When did you meet Sandler?
I met him a little bit early on, and I spoke with him a handful of times. I was struck by what a quiet, reserved, soft-spoken, gentle soul he was. At the time, he was doing these funny movies with these characters that had these rage explosions, so I was shocked by how sweet he was. You didn’t see that sweetness on Saturday Night Live or the first batch of his movies, but as soon as you met him, you knew it was there. It was brave of him to show that on screen because it’s a risk — you don’t want to alienate your audience. You want to take them along for the ride, which he ended up doing perfectly.
This movie was something of a career turn for him, did you have any inkling as to why he wanted to do it?
At the time, Adam Sandler was, in a small way, doing the Tom Hanks trajectory. Tom Hanks started with silly comedies like Bachelor Party, then he did stuff that was a little more grounded with bigger emotional stakes, but still with gags and jokes. That’s sort of a thing I do — I’ve done it on Psych; it’s not like doing a drama, but it’s a nice three-quarter step into that area, but where you can still do your character.
Adam Sandler is a good actor, but it’s not like Big Daddy was a movie where he suddenly thought he was some big, dramatic actor. It was a safe jump, but also very smart. He’s a guy who knows who he is and makes really smart decisions. Had he continued to do just movies like Billy Madison and Happy Gilmore, I think his career would have stalled at some point.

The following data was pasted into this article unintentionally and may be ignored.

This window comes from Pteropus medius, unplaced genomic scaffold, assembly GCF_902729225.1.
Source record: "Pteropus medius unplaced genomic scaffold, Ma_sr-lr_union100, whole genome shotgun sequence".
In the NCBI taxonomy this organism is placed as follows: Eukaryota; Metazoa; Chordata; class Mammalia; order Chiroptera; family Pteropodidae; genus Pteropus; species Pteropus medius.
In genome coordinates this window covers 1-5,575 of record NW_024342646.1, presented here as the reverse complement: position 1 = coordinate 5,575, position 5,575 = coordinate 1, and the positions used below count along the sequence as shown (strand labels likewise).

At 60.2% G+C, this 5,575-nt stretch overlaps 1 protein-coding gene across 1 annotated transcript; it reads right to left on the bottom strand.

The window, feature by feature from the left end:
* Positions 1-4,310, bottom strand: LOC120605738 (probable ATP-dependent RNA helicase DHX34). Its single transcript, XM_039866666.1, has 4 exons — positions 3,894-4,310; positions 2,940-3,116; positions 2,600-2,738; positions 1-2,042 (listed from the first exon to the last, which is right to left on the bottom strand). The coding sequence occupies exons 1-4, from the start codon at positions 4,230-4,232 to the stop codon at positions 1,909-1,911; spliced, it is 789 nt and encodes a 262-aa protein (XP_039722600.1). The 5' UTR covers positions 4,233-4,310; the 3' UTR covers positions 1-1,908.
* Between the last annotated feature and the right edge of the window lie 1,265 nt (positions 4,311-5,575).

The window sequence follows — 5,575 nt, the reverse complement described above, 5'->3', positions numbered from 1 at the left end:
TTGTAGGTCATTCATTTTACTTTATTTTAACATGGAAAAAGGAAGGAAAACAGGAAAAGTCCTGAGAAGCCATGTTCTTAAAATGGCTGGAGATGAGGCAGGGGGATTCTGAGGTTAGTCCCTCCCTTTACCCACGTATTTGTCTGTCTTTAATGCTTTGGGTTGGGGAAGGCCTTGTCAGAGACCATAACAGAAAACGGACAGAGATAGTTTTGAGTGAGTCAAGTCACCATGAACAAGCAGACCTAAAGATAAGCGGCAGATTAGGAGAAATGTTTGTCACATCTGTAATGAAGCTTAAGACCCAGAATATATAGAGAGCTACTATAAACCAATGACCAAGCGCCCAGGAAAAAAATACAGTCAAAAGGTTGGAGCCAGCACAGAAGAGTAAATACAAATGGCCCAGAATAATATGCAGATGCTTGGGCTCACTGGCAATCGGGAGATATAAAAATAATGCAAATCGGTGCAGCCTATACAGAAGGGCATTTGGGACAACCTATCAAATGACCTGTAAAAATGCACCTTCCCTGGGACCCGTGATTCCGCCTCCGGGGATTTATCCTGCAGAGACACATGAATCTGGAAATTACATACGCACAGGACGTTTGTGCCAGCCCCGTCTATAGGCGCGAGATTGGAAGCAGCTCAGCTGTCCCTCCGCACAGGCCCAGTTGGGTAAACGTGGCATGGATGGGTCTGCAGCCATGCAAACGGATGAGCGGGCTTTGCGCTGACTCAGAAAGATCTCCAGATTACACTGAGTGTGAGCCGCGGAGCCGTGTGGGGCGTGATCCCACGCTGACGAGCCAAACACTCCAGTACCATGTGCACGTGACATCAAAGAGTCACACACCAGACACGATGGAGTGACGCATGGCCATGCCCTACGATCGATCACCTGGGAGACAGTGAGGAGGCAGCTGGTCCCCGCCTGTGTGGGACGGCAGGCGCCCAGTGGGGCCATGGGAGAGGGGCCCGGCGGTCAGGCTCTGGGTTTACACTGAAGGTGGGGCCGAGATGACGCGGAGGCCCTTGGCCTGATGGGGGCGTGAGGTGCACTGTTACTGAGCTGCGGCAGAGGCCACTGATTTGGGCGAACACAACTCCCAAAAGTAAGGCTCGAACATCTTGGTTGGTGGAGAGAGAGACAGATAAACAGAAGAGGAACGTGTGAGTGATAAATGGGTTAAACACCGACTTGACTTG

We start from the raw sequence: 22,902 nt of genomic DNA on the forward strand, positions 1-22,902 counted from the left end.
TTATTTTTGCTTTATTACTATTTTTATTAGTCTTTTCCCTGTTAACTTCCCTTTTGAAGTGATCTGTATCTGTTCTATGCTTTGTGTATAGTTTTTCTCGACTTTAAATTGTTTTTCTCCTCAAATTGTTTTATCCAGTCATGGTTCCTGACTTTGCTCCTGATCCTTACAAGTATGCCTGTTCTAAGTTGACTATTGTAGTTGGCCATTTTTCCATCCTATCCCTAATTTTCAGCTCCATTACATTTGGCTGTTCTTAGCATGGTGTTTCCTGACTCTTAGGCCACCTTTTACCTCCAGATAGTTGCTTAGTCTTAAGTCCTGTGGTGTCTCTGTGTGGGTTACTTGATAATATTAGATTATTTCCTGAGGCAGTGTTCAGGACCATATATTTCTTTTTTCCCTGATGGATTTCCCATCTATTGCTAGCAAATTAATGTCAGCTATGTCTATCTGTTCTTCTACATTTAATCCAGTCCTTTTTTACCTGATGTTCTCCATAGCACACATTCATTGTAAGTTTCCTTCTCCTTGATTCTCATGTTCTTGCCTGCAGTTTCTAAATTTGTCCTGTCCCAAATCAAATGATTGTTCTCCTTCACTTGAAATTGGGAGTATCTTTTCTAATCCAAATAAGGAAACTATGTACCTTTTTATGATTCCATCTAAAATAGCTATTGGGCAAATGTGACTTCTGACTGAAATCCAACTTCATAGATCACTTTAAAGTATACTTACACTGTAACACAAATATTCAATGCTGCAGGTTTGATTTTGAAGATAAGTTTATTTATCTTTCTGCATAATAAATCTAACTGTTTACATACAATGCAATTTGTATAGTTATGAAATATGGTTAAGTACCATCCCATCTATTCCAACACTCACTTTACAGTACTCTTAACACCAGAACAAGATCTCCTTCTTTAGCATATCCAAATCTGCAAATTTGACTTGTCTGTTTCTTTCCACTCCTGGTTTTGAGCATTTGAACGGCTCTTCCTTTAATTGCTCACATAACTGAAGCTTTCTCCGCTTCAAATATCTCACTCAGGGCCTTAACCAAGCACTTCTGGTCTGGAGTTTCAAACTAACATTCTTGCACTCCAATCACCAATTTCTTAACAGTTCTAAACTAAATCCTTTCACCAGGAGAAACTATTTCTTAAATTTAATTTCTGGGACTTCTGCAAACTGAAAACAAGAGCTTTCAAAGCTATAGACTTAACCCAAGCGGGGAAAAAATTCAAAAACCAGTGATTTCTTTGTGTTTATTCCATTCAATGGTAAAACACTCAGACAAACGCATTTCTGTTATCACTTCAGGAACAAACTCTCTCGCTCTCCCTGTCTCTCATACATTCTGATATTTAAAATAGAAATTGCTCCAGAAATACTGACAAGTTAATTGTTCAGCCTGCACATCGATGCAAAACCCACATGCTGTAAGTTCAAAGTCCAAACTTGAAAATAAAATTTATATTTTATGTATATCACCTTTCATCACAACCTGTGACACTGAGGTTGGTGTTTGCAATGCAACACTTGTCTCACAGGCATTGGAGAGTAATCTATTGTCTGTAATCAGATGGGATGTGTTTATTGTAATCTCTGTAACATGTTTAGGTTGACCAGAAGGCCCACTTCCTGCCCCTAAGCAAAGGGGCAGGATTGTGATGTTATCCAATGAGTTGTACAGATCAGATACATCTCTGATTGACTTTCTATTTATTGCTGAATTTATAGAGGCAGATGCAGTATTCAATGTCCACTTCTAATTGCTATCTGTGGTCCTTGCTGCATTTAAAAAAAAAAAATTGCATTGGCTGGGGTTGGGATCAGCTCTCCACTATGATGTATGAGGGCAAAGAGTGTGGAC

How did the project change when Sandler was cast?
Well, when they hired Sandler, my participation went way down because he had his own guys. Suddenly, the guy didn’t work in a California theme park, he was in New York and he worked in a toll booth. All the character names were changed too, which I never really understood. My version didn’t have any peeing on walls or tripping rollerbladers with sticks. All that stuff was added to Sandler-ize the script, and it all made sense.
But the basic premise of a kid getting dropped off at the door and the ex-girlfriend and the roommate not stepping up was pretty much the same. And the spirit of my script was very much there, too.
How did it feel when the movie became such a big hit?
I couldn’t believe it. It was supposed to be this little $20 million movie that did okay, then made some money on VHS and cable. Nobody expected it to make $40 million on its opening weekend and then $160 million overall. For a week or two, I think it was the biggest comedy opening of all time. I mean, comedies just didn’t do that. It was amazing.
Did I wish they used a little bit more of my script? Sure. But for a guy who just a few months earlier was punching buttons on the Big Thunder Mountain Railroad, this was all just fine.
Plus, it’s still going! Not that long ago, a friend of mine called me and told me Big Daddy was the sixth biggest movie on Netflix. I said, “How!? I thought everyone had seen it?” I just love it, and I love that it’s lasted like it has.
Did Sandler’s performance impress you in the final cut?
Look, I’m not a guy who cries in movies, but I actually teared up at one point. It was where he said goodbye to the kid. There I was, sitting in the theater with my parents, and I just lost myself in it — I was emotionally touched by it. No one expected that from Sandler at that point in his career, and he did it so well. It’d be a long time until he’d do Punch Drunk Love and really step out in a performance, but he was capable of it all along.